After Jonah preached to Nineveh, “When God saw what they did, how they turned from their evil ways, God changed his mind about the calamity that he had said he would bring upon them; and he did not do it” (Jonah 3:10).

And yet the Bible teaches that God is “immutable”–that he does not change. Hebrews 13:8 states that “Jesus Christ is the same yesterday and today and forever.” James 1:17 says that with God “there is no variation or shadow of change.” In Malachi 3:6 God says, “I the Lord do not change.”

If God does not change, how can he change his mind? The fact is that he doesn’t, at least not in the way we think. What happens is that God alters his plans when our actions warrant such a change. He would have brought judgment against Nineveh except that they repented of their sins. He would have destroyed Israel except that Moses and Amos prayed for the nation. Seen in human terms, he “changed his mind.” But not in the sense that a human persuaded him to do a right thing he would not otherwise have done.

We all deserve to spend eternity in hell, for we have all sinned and come short of God’s glory (Romans 3:23). But God alters his response to our sin when we repent and trust in Christ. He does not change his character, but his action. For such grace we should be exceedingly grateful.

Can God bless your life?

So it was at the Temple: if the people would live in confession and repentance, God would respond with blessing and grace. If they would not, he could not. God is always both awesome and intimate, loving and judge. We choose which side of God’s eternal character we will experience today. So, are you living a life God can bless? How can you know? Let’s apply Solomon’s example.

First, have you decided to yield every part of your life to your Lord? Solomon dedicated his Kingdom and his fortune, his people and their work to this project. He could have reserved it all for himself, but he didn’t. He could have spent it all to build an even greater palace, an even stronger army, an even more glorious nation, but he didn’t. He chose to yield it all to God.

Have you done that? God can bless only what he can use. He can lead only those who will follow. Do you begin the day by surrendering it to the Lordship of Jesus Christ? Have you decided to use your life to honor his Kingdom? When last did you make this surrender?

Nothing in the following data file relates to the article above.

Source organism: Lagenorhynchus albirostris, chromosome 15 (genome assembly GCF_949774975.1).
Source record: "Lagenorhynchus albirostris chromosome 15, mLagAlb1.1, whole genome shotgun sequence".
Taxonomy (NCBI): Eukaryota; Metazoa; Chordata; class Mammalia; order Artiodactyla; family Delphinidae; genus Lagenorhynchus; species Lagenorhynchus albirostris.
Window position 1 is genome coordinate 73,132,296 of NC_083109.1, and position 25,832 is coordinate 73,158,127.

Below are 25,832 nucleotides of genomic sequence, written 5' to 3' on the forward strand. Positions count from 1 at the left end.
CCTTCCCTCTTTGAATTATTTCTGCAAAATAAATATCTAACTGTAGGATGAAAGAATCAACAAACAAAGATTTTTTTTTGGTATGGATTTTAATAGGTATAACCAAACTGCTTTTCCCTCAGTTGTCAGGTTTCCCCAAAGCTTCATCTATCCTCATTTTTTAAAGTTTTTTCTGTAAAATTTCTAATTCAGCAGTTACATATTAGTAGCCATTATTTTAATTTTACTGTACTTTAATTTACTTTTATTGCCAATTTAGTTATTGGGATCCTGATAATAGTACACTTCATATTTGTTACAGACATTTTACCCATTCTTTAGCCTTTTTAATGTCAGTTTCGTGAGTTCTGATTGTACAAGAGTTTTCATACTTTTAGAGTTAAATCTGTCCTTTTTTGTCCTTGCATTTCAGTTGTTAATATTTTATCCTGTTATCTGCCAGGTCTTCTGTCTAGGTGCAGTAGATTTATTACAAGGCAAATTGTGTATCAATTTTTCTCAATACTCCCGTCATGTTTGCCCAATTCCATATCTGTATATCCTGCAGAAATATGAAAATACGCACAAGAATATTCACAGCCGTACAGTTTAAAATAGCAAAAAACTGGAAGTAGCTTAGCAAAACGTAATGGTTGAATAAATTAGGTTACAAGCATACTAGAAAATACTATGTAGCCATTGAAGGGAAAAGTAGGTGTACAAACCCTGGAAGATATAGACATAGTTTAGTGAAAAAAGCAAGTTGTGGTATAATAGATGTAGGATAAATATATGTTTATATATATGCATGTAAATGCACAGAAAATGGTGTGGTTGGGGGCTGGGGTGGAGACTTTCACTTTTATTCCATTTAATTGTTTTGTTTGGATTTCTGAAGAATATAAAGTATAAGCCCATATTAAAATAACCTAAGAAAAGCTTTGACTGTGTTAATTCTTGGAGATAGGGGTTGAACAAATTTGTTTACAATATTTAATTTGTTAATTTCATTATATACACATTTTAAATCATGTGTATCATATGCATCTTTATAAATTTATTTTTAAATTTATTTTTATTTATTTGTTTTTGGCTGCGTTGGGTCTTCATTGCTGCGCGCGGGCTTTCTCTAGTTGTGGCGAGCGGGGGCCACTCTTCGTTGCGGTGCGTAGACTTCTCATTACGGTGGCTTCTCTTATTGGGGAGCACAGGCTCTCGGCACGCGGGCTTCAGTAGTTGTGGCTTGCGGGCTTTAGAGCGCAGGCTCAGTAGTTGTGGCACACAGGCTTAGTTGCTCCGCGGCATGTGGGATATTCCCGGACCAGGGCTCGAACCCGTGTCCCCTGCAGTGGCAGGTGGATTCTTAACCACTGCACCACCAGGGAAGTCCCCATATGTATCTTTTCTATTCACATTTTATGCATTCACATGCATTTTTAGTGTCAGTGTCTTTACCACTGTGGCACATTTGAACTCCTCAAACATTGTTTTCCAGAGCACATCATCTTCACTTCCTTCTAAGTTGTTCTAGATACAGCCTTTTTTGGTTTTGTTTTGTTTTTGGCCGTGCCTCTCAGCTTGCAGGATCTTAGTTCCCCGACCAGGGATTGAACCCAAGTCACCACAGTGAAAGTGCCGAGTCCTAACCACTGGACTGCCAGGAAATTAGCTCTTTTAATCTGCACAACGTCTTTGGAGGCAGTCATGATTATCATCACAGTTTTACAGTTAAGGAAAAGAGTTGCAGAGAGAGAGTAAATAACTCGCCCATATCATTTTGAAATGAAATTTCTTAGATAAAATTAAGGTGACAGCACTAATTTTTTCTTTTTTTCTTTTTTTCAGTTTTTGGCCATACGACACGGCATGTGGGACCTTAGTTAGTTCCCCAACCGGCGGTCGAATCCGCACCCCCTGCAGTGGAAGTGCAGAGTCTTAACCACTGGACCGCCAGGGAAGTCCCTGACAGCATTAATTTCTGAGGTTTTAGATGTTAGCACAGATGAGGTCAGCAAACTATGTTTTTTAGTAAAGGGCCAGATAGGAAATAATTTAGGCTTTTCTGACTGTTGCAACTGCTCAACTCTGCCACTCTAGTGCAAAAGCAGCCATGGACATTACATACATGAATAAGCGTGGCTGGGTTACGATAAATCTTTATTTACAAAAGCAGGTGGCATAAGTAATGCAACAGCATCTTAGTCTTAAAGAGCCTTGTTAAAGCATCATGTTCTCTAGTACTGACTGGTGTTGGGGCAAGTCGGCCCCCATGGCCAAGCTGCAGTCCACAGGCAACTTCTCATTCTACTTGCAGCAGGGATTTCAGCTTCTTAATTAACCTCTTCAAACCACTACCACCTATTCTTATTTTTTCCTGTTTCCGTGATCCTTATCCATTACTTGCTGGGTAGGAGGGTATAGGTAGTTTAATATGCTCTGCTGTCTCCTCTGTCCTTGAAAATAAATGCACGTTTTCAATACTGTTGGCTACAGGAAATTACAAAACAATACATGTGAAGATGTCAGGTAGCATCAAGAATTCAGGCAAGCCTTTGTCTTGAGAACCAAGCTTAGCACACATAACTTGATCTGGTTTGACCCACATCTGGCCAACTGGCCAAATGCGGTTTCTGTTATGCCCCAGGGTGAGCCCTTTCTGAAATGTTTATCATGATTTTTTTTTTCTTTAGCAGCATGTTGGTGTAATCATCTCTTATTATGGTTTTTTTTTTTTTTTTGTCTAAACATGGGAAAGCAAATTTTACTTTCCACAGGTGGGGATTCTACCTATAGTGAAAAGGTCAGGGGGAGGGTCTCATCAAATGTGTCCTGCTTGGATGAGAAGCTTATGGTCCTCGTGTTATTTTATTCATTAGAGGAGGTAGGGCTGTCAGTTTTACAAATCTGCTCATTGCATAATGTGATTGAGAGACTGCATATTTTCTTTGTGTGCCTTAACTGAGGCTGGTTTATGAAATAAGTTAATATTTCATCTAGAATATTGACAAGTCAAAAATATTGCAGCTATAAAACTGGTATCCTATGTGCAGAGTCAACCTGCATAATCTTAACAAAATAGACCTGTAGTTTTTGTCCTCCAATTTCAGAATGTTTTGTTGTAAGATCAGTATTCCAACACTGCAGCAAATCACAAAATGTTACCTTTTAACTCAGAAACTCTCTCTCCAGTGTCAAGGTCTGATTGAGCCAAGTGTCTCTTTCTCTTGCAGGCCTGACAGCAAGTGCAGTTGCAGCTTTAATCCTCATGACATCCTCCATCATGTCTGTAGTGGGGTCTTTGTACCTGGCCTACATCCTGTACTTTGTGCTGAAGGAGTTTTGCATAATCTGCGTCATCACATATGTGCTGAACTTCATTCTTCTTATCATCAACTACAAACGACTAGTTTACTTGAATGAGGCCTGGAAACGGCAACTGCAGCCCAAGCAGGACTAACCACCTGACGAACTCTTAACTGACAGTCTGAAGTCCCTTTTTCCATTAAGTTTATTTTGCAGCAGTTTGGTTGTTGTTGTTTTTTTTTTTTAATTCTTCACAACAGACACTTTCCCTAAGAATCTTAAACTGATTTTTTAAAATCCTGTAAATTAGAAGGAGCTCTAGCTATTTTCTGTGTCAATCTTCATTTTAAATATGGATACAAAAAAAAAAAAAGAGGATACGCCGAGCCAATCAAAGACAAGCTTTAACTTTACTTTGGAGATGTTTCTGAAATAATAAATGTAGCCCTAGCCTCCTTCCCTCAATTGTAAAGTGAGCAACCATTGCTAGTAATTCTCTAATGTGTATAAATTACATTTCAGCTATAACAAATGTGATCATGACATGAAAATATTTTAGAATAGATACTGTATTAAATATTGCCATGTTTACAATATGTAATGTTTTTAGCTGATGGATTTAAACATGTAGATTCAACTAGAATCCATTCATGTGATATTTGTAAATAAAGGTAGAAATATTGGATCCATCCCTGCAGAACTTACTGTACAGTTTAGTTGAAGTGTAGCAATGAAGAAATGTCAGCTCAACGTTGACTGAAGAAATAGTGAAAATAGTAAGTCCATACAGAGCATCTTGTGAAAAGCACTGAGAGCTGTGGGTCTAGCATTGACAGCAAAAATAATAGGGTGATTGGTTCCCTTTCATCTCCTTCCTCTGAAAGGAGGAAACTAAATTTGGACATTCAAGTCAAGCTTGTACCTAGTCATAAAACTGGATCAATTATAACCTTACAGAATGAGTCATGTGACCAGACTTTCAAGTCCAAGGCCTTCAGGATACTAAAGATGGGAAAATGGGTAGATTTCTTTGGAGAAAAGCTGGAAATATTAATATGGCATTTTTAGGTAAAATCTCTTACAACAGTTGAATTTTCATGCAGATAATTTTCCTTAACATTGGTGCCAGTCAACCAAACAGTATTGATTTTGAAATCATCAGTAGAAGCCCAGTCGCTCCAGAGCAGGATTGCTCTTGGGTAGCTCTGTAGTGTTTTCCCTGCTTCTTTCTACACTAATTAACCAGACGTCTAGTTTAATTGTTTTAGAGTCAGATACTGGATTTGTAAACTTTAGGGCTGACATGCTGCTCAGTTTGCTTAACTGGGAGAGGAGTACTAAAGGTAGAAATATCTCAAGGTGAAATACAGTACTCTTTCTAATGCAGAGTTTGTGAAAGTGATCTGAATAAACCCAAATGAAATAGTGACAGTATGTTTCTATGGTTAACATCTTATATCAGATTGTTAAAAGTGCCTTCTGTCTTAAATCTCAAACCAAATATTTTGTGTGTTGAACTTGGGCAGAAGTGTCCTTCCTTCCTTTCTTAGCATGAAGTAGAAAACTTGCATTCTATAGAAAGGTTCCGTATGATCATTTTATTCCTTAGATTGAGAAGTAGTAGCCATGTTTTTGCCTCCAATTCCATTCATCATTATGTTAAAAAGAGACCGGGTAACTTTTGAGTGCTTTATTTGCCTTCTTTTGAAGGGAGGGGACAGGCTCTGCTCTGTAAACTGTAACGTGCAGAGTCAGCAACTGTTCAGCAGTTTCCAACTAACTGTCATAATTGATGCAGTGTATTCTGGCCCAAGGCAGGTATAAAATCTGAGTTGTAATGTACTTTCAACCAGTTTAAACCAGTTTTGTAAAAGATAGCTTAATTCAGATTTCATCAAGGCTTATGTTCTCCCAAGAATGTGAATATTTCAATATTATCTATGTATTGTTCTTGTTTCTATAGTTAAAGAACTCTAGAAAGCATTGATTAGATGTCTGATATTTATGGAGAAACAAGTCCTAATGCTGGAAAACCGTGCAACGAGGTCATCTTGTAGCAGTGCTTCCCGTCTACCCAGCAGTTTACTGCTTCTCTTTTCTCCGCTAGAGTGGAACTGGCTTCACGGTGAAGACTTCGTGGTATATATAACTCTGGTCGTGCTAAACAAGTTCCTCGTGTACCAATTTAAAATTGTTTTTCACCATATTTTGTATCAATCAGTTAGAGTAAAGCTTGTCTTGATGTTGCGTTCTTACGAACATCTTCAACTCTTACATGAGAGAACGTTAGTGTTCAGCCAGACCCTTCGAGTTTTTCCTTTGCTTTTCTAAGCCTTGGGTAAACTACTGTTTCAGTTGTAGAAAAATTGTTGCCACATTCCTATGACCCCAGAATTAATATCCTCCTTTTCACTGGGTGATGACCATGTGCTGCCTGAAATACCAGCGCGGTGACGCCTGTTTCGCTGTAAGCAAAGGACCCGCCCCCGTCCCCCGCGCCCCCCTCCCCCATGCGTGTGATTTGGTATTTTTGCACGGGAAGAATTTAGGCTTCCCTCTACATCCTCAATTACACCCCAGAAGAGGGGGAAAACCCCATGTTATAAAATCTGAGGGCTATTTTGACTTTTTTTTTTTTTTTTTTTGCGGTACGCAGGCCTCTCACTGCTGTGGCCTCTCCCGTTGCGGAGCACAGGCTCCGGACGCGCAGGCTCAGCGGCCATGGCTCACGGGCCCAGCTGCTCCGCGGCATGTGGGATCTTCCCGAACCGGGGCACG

Second, have you humbled yourself before this God in prayer? Self-sufficiency is the enemy of spiritual power. If Satan cannot get us to do sin, he’ll settle for getting us to serve God in our strength. He knows that we cannot convict of sin or save souls, that only what God does matters. When last did you ask God to transform lives through you?

Third, have you sought his presence in confession? To seek his “face” is to seek his intimate presence. The closer we get to God, the more clearly we see ourselves. And when we do, we must confess what we find there. When last were you so close to God that you were sorry for all he saw in your life and heart?

Last, have you asked him to use your life for his greatest purpose and global glory? God intends to “heal our land” through us. Do we need to be healed?

According to the FBI’s “Crime Clock,” a violent crime occurs in America every 19 seconds. A property crime occurs every three seconds; a murder every 29 minutes; a burglary every 13 seconds; a larceny every four seconds; a motor vehicle theft every 23 seconds.

30,000 Americans commit suicide every year. 1.3 million abortions are performed annually in our country. Some 16 million Americans use illegal drugs; pornography is a $10 billion annual business in our nation. Do we need for God to “heal our land”?

What is the answer? The better question is, Who is the answer? You are the salt of the earth and the light of the world. You are the presence of Christ in our nation, his hands and feet. You are the world’s only hope. God wants to use your life for eternal significance, but he can do that only if you are surrendered to him, humbled in prayer, close to God in contrition, asking him to use you. Then he will, guaranteed.

In The Great Divorce, C. S. Lewis makes this assertion: “There are only two kinds of people in the end: those who say to God, ‘Thy will be done,’ and those to whom God says, in the end, ‘Thy will be done.” Which is true for you?

Conclusion

God is waiting for you to choose the “gospel according to Starbucks” or the gospel according to Jesus. He has a plan to prosper you and not harm you, to give you hope and a future” (Jeremiah 29:11). But the awesome, intimate, loving Judge of the universe has given us freedom, and will honor it. If we will live a life he can bless, he will bless our lives. If we won’t, he can’t.

On Thursday our Men’s Bible Study heard Afshin Ziafat, our Thee Camp speaker the last two years. His is a remarkable story. His family fled Iran when the Shah fell in 1979. His father is a doctor and the head of the Islamic Medical Association in Houston. Afshin came to Christ in high school, and was promptly disowned by his dad. He had to choose between his earthly father and his heavenly Father, and chose to follow his Lord.

How has God responded to such obedience? Afshin started seminary with four dollars in his pocket, but God provided the support he needed and then called him to the staff of one of our area’s largest churches. He led him into a preaching and evangelistic ministry which crosses the nation. He called him to partner with ministries which are shipping Bibles into Iran and training Christian pastors in Muslim lands.

Afshin will be in Turkey next month and India the month after. God is using this former Muslim to share the grace of Jesus with the entire world. Not bad for a kid who didn’t know how he would eat or what he would do with himself.

What is God waiting to do with you?